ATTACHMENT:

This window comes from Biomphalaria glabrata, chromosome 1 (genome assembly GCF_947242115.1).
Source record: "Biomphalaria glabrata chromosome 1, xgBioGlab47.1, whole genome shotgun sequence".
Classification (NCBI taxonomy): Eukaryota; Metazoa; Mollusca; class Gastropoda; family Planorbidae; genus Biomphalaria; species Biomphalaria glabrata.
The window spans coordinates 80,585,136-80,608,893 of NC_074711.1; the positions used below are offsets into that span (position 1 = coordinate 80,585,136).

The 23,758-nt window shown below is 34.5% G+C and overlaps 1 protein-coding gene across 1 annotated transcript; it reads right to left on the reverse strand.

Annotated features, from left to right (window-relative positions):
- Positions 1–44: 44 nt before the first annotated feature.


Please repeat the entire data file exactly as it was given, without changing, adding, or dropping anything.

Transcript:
This window comes from Biomphalaria glabrata, chromosome 1 (genome assembly GCF_947242115.1).
Source record: "Biomphalaria glabrata chromosome 1, xgBioGlab47.1, whole genome shotgun sequence".
Classification (NCBI taxonomy): Eukaryota; Metazoa; Mollusca; class Gastropoda; family Planorbidae; genus Biomphalaria; species Biomphalaria glabrata.
The window spans coordinates 80,585,136-80,608,893 of NC_074711.1; the positions used below are offsets into that span (position 1 = coordinate 80,585,136).

The 23,758-nt window shown below is 34.5% G+C and overlaps 1 protein-coding gene across 1 annotated transcript; it reads right to left on the reverse strand.

Annotated features, from left to right (window-relative positions):
- Positions 1–44: 44 nt before the first annotated feature.